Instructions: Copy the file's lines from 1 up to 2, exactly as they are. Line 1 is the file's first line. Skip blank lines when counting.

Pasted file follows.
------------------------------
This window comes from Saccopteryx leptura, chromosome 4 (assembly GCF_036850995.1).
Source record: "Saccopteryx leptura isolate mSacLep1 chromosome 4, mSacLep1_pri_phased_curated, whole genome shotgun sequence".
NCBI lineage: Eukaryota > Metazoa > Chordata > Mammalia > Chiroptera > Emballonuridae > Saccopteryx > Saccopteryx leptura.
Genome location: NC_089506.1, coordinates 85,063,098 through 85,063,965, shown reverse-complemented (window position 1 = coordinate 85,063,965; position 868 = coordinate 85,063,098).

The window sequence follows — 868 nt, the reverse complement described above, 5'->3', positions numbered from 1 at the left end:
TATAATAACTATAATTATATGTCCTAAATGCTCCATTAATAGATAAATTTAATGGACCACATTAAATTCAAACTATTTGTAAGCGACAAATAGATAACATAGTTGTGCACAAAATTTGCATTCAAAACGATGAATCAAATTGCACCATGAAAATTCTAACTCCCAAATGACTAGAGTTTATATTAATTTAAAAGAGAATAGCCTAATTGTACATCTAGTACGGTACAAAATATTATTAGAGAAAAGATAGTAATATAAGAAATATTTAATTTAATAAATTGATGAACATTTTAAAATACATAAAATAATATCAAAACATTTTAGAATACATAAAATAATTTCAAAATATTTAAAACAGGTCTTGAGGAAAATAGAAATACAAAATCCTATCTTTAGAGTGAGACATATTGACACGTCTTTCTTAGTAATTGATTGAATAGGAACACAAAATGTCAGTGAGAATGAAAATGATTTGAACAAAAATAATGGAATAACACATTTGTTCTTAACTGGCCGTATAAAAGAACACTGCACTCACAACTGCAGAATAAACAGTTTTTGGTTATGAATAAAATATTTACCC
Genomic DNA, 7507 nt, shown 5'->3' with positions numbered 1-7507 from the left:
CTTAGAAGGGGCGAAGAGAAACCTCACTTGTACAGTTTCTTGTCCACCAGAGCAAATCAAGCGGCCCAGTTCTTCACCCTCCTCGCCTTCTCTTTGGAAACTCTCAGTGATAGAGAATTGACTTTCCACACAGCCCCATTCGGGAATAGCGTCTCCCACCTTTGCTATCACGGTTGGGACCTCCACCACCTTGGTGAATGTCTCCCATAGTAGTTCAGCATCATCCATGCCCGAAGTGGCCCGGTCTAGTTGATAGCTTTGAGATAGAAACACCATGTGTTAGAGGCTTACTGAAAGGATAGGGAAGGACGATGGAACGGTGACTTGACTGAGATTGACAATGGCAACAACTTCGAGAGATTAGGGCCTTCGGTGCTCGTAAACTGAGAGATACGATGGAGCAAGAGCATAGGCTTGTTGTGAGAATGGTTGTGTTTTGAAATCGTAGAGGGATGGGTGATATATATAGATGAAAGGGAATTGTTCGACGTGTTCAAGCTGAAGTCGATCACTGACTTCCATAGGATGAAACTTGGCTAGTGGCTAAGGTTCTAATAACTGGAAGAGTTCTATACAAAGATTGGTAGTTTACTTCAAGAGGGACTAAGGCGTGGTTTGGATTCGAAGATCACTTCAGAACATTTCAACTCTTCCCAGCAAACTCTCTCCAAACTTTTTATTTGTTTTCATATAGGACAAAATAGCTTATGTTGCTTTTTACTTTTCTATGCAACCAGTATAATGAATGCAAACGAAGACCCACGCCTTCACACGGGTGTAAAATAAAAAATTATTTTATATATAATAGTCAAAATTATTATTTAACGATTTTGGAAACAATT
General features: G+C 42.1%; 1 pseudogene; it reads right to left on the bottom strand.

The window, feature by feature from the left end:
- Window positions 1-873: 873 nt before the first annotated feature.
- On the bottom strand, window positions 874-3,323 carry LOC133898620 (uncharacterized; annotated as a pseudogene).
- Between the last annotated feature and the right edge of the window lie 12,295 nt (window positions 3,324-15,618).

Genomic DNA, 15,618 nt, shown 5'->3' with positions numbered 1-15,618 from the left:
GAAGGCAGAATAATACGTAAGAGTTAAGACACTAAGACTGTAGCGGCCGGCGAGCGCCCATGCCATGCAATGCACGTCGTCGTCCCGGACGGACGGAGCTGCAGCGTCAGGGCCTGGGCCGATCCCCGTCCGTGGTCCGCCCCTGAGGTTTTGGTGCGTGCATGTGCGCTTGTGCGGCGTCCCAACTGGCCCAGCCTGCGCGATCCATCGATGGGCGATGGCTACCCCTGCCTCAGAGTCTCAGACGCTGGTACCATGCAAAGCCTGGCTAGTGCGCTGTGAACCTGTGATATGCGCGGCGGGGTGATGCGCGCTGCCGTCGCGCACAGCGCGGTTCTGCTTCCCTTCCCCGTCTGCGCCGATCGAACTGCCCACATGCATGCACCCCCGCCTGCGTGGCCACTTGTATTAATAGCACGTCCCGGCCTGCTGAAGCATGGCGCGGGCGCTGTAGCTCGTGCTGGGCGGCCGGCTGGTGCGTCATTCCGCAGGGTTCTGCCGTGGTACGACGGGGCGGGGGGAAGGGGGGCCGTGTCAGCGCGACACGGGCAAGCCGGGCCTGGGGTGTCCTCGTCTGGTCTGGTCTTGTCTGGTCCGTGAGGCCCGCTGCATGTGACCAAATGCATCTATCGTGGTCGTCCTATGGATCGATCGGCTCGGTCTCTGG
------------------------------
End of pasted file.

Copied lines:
This window comes from Saccopteryx leptura, chromosome 4 (assembly GCF_036850995.1).
Source record: "Saccopteryx leptura isolate mSacLep1 chromosome 4, mSacLep1_pri_phased_curated, whole genome shotgun sequence".